Cardiovascular problems: Sleep deficiency may disrupt parts of the brain which regulate the circulatory system and cause inflammation - this makes a blood clot more likely. So, there’s a higher chance of coronary heart disease, heart attack, stroke, and high blood pressure7.

Mental health disorders: It’s normal to feel grumpy or emotional when you’re over-tired. But long-term sleep deprivation damages your mental health much more and can lead to clinical disorders like depression, anxiety, and bipolar disorder. 

Diabetes: Insufficient sleep can affect your body’s ability to process glucose, which increases the risk of conditions like diabetes9

Weight gain: It’s pretty relatable - you’ve had a bad night’s sleep and are feeling irritable, so you get a nice, big lunch to cheer yourself up. The problem is that when people consume more calories and carbohydrates due to regular sleep deprivation, it can lead to obesity and difficulty maintaining a healthy weight9

What to do if you are sleep deprived

How mattress type can affect your sleep

Remember how we mentioned ‘sleep quality’ earlier? Well, when you have a disrupted sleep and don’t experience deep sleep, it can have the same effect as staying up. And your mattress could easily be the cause. If you’re sleeping on the wrong sort of mattress, then it can lead to back pain and discomfort - which makes it hard to fall asleep properly. Have you ever gone to bed at the right time, slept for eight hours, and then woken up feeling awful? It’s probably broken sleep caused by sleeping on an old mattress or the wrong mattress for your sleeping position. Just find out what’s the right mattress for your sleeping position and you should be able to stop your sleep deprivation before it becomes long term.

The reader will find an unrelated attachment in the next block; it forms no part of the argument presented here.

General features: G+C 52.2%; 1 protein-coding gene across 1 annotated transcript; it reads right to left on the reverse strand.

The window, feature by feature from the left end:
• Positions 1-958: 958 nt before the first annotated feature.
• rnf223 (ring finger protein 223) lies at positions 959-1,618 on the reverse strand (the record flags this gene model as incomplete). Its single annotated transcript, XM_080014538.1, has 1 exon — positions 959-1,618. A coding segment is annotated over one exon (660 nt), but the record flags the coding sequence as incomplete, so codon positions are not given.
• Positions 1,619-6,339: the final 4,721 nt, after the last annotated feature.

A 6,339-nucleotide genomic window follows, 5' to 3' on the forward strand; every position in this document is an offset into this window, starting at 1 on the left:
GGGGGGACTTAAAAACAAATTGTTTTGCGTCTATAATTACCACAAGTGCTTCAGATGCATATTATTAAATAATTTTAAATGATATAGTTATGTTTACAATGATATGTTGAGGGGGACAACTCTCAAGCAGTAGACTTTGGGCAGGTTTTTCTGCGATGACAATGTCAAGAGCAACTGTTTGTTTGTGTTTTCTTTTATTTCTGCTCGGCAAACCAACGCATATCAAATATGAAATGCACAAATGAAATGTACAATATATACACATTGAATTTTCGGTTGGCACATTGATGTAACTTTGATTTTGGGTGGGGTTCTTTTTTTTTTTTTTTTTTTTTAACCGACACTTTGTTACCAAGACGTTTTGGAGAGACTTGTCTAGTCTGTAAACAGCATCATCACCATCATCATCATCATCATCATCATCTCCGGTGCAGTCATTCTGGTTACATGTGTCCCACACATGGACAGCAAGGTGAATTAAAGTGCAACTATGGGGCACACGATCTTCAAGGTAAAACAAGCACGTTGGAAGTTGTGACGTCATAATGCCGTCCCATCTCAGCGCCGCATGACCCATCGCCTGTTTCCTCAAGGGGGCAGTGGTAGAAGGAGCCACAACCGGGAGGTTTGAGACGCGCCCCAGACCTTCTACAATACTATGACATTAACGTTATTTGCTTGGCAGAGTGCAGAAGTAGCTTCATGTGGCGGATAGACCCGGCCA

Tips for healthy sleep

If the reason you’re sleep deprived is unavoidable - like work or medication - then there are still things you can do to make the sleep deeper and healthier. And for those who can avoid the cause of their sleep deprivation, but are finding it difficult to break the habit, we’ve got some useful tips to help you make the change.

Create comfort: Spend time optimising the temperature in your bedroom, use blockout curtains to reduce the light, and look into insulation for muffling outside noise.

Reduce stimulants: Don’t drink alcohol, have any caffeine, smoke cigarettes, or take certain medications right before bed.